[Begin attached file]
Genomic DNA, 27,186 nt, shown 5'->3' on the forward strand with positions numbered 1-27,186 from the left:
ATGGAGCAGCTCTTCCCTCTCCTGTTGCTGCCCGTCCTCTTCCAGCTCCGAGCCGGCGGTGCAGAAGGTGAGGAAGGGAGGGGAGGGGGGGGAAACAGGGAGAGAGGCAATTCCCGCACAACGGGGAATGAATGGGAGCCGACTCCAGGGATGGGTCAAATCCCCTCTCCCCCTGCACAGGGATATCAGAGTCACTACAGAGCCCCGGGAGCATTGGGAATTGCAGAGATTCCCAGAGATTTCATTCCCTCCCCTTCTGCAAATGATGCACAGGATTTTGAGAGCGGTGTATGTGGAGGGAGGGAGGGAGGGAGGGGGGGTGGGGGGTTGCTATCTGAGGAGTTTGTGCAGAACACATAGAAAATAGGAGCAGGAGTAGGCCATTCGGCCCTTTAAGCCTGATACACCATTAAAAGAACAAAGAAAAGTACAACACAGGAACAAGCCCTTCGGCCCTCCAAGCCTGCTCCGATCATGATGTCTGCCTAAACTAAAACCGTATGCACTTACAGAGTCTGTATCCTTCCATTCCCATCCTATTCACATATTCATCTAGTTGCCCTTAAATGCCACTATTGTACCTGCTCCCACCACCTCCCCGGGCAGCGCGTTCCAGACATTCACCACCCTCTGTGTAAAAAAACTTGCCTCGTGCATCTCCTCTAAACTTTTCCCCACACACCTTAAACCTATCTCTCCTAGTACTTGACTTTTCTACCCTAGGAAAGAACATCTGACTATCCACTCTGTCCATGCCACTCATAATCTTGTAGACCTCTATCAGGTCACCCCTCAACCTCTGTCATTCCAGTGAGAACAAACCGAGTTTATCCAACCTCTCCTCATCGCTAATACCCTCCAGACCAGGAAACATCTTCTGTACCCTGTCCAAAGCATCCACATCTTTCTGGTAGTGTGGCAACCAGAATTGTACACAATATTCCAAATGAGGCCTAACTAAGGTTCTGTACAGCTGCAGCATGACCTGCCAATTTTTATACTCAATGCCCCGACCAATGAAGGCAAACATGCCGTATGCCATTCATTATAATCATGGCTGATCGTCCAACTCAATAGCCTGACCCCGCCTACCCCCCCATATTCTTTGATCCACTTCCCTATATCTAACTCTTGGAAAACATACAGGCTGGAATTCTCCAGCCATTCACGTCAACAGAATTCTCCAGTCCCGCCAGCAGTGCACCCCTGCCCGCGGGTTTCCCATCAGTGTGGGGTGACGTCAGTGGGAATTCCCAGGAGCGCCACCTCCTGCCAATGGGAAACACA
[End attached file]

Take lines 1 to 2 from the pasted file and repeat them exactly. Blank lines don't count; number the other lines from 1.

Genomic DNA, 27,186 nt, shown 5'->3' on the forward strand with positions numbered 1-27,186 from the left:
ATGGAGCAGCTCTTCCCTCTCCTGTTGCTGCCCGTCCTCTTCCAGCTCCGAGCCGGCGGTGCAGAAGGTGAGGAAGGGAGGGGAGGGGGGGGAAACAGGGAGAGAGGCAATTCCCGCACAACGGGGAATGAATGGGAGCCGACTCCAGGGATGGGTCAAATCCCCTCTCCCCCTGCACAGGGATATCAGAGTCACTACAGAGCCCCGGGAGCATTGGGAATTGCAGAGATTCCCAGAGATTTCATTCCCTCCCCTTCTGCAAATGATGCACAGGATTTTGAGAGCGGTGTATGTGGAGGGAGGGAGGGAGGGAGGGGGGGTGGGGGGTTGCTATCTGAGGAGTTTGTGCAGAACACATAGAAAATAGGAGCAGGAGTAGGCCATTCGGCCCTTTAAGCCTGATACACCATTAAAAGAACAAAGAAAAGTACAACACAGGAACAAGCCCTTCGGCCCTCCAAGCCTGCTCCGATCATGATGTCTGCCTAAACTAAAACCGTATGCACTTACAGAGTCTGTATCCTTCCATTCCCATCCTATTCACATATTCATCTAGTTGCCCTTAAATGCCACTATTGTACCTGCTCCCACCACCTCCCCGGGCAGCGCGTTCCAGACATTCACCACCCTCTGTGTAAAAAAACTTGCCTCGTGCATCTCCTCTAAACTTTTCCCCACACACCTTAAACCTATCTCTCCTAGTACTTGACTTTTCTACCCTAGGAAAGAACATCTGACTATCCACTCTGTCCATGCCACTCATAATCTTGTAGACCTCTATCAGGTCACCCCTCAACCTCTGTCATTCCAGTGAGAACAAACCGAGTTTATCCAACCTCTCCTCATCGCTAATACCCTCCAGACCAGGAAACATCTTCTGTACCCTGTCCAAAGCATCCACATCTTTCTGGTAGTGTGGCAACCAGAATTGTACACAATATTCCAAATGAGGCCTAACTAAGGTTCTGTACAGCTGCAGCATGACCTGCCAATTTTTATACTCAATGCCCCGACCAATGAAGGCAAACATGCCGTATGCCATTCATTATAATCATGGCTGATCGTCCAACTCAATAGCCTGACCCCGCCTACCCCCCCATATTCTTTGATCCACTTCCCTATATCTAACTCTTGGAAAACATACAGGCTGGAATTCTCCAGCCATTCACGTCAACAGAATTCTCCAGTCCCGCCAGCAGTGCACCCCTGCCCGCGGGTTTCCCATCAGTGTGGGGTGACGTCAGTGGGAATTCCCAGGAGCGCCACCTCCTGCCAATGGGAAACACA